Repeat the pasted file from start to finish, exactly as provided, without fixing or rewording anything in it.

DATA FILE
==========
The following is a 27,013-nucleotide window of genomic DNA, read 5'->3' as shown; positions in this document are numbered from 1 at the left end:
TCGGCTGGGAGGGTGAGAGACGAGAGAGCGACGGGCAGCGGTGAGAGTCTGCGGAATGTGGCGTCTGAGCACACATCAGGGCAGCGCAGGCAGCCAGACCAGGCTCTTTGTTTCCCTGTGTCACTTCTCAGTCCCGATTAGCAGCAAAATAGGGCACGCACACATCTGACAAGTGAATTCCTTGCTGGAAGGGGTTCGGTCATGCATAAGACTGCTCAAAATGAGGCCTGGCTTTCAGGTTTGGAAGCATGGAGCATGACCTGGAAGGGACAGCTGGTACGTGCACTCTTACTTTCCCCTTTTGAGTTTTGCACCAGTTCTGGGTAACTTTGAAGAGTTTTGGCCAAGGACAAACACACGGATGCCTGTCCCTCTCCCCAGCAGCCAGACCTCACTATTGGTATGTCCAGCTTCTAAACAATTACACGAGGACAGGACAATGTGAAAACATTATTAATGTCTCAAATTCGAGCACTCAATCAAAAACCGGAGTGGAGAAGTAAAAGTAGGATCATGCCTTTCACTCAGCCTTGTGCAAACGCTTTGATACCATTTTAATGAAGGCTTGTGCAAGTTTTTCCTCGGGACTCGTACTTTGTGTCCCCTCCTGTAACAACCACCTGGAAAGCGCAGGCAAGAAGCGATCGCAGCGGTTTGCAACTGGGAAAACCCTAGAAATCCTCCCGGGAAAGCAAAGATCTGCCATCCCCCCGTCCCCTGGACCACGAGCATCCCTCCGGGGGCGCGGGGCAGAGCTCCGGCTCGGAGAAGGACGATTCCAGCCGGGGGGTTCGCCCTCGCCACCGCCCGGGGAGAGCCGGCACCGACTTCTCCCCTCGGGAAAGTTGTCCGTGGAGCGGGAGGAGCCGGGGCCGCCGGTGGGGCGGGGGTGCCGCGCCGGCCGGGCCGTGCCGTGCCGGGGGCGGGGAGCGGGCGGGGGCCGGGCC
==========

The following is a 27,013-nucleotide window of genomic DNA, read 5'->3' as shown; positions in this document are numbered from 1 at the left end:
TCGGCTGGGAGGGTGAGAGACGAGAGAGCGACGGGCAGCGGTGAGAGTCTGCGGAATGTGGCGTCTGAGCACACATCAGGGCAGCGCAGGCAGCCAGACCAGGCTCTTTGTTTCCCTGTGTCACTTCTCAGTCCCGATTAGCAGCAAAATAGGGCACGCACACATCTGACAAGTGAATTCCTTGCTGGAAGGGGTTCGGTCATGCATAAGACTGCTCAAAATGAGGCCTGGCTTTCAGGTTTGGAAGCATGGAGCATGACCTGGAAGGGACAGCTGGTACGTGCACTCTTACTTTCCCCTTTTGAGTTTTGCACCAGTTCTGGGTAACTTTGAAGAGTTTTGGCCAAGGACAAACACACGGATGCCTGTCCCTCTCCCCAGCAGCCAGACCTCACTATTGGTATGTCCAGCTTCTAAACAATTACACGAGGACAGGACAATGTGAAAACATTATTAATGTCTCAAATTCGAGCACTCAATCAAAAACCGGAGTGGAGAAGTAAAAGTAGGATCATGCCTTTCACTCAGCCTTGTGCAAACGCTTTGATACCATTTTAATGAAGGCTTGTGCAAGTTTTTCCTCGGGACTCGTACTTTGTGTCCCCTCCTGTAACAACCACCTGGAAAGCGCAGGCAAGAAGCGATCGCAGCGGTTTGCAACTGGGAAAACCCTAGAAATCCTCCCGGGAAAGCAAAGATCTGCCATCCCCCCGTCCCCTGGACCACGAGCATCCCTCCGGGGGCGCGGGGCAGAGCTCCGGCTCGGAGAAGGACGATTCCAGCCGGGGGGTTCGCCCTCGCCACCGCCCGGGGAGAGCCGGCACCGACTTCTCCCCTCGGGAAAGTTGTCCGTGGAGCGGGAGGAGCCGGGGCCGCCGGTGGGGCGGGGGTGCCGCGCCGGCCGGGCCGTGCCGTGCCGGGGGCGGGGAGCGGGCGGGGGCCGGGCC